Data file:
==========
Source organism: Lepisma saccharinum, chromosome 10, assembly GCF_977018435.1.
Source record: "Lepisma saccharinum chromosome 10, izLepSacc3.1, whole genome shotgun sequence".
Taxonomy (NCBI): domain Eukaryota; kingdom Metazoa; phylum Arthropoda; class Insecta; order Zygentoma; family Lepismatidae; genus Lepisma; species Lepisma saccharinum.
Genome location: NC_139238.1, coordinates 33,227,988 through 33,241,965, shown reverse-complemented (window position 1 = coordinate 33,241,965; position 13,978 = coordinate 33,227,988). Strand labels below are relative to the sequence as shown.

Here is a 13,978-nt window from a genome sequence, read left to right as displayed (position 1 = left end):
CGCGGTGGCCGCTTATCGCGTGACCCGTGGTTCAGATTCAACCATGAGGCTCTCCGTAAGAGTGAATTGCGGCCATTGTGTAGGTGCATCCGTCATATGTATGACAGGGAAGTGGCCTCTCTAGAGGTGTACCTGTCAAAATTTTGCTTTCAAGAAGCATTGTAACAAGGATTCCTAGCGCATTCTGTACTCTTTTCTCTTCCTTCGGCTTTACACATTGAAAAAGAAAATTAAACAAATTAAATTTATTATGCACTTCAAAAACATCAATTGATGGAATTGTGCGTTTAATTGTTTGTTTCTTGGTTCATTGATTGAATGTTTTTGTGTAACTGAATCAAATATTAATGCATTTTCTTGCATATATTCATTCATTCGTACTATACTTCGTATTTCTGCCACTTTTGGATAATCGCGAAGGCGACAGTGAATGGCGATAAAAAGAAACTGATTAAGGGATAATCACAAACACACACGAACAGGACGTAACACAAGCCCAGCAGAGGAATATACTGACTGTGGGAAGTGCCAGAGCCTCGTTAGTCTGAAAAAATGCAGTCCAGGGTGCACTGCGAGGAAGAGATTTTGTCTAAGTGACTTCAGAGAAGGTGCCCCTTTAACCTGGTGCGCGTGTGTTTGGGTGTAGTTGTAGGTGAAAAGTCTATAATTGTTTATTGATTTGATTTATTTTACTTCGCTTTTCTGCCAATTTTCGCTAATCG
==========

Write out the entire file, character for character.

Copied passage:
Source organism: Lepisma saccharinum, chromosome 10, assembly GCF_977018435.1.
Source record: "Lepisma saccharinum chromosome 10, izLepSacc3.1, whole genome shotgun sequence".
Taxonomy (NCBI): domain Eukaryota; kingdom Metazoa; phylum Arthropoda; class Insecta; order Zygentoma; family Lepismatidae; genus Lepisma; species Lepisma saccharinum.
Genome location: NC_139238.1, coordinates 33,227,988 through 33,241,965, shown reverse-complemented (window position 1 = coordinate 33,241,965; position 13,978 = coordinate 33,227,988). Strand labels below are relative to the sequence as shown.

Here is a 13,978-nt window from a genome sequence, read left to right as displayed (position 1 = left end):
CGCGGTGGCCGCTTATCGCGTGACCCGTGGTTCAGATTCAACCATGAGGCTCTCCGTAAGAGTGAATTGCGGCCATTGTGTAGGTGCATCCGTCATATGTATGACAGGGAAGTGGCCTCTCTAGAGGTGTACCTGTCAAAATTTTGCTTTCAAGAAGCATTGTAACAAGGATTCCTAGCGCATTCTGTACTCTTTTCTCTTCCTTCGGCTTTACACATTGAAAAAGAAAATTAAACAAATTAAATTTATTATGCACTTCAAAAACATCAATTGATGGAATTGTGCGTTTAATTGTTTGTTTCTTGGTTCATTGATTGAATGTTTTTGTGTAACTGAATCAAATATTAATGCATTTTCTTGCATATATTCATTCATTCGTACTATACTTCGTATTTCTGCCACTTTTGGATAATCGCGAAGGCGACAGTGAATGGCGATAAAAAGAAACTGATTAAGGGATAATCACAAACACACACGAACAGGACGTAACACAAGCCCAGCAGAGGAATATACTGACTGTGGGAAGTGCCAGAGCCTCGTTAGTCTGAAAAAATGCAGTCCAGGGTGCACTGCGAGGAAGAGATTTTGTCTAAGTGACTTCAGAGAAGGTGCCCCTTTAACCTGGTGCGCGTGTGTTTGGGTGTAGTTGTAGGTGAAAAGTCTATAATTGTTTATTGATTTGATTTATTTTACTTCGCTTTTCTGCCAATTTTCGCTAATCG